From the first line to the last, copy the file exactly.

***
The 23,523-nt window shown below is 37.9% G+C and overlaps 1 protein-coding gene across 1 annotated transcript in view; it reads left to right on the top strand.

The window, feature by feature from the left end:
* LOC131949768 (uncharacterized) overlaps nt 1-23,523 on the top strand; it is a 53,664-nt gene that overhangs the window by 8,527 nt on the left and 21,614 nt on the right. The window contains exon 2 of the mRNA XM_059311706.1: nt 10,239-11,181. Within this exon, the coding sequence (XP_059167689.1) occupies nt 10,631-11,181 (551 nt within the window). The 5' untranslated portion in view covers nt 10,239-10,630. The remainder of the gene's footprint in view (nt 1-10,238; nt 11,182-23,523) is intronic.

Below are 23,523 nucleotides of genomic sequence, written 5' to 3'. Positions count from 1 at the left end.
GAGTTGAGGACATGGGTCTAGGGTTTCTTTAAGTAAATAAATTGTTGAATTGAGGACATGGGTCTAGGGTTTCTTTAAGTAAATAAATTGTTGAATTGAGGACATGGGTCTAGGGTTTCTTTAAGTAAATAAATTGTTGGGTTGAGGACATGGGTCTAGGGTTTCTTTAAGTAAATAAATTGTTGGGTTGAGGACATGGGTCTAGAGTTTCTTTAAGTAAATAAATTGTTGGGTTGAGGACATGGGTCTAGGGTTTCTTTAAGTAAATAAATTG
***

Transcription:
The 23,523-nt window shown below is 37.9% G+C and overlaps 1 protein-coding gene across 1 annotated transcript in view; it reads left to right on the top strand.

The window, feature by feature from the left end:
* LOC131949768 (uncharacterized) overlaps nt 1-23,523 on the top strand; it is a 53,664-nt gene that overhangs the window by 8,527 nt on the left and 21,614 nt on the right. The window contains exon 2 of the mRNA XM_059311706.1: nt 10,239-11,181. Within this exon, the coding sequence (XP_059167689.1) occupies nt 10,631-11,181 (551 nt within the window). The 5' untranslated portion in view covers nt 10,239-10,630. The remainder of the gene's footprint in view (nt 1-10,238; nt 11,182-23,523) is intronic.

Below are 23,523 nucleotides of genomic sequence, written 5' to 3'. Positions count from 1 at the left end.
GAGTTGAGGACATGGGTCTAGGGTTTCTTTAAGTAAATAAATTGTTGAATTGAGGACATGGGTCTAGGGTTTCTTTAAGTAAATAAATTGTTGAATTGAGGACATGGGTCTAGGGTTTCTTTAAGTAAATAAATTGTTGGGTTGAGGACATGGGTCTAGGGTTTCTTTAAGTAAATAAATTGTTGGGTTGAGGACATGGGTCTAGAGTTTCTTTAAGTAAATAAATTGTTGGGTTGAGGACATGGGTCTAGGGTTTCTTTAAGTAAATAAATTG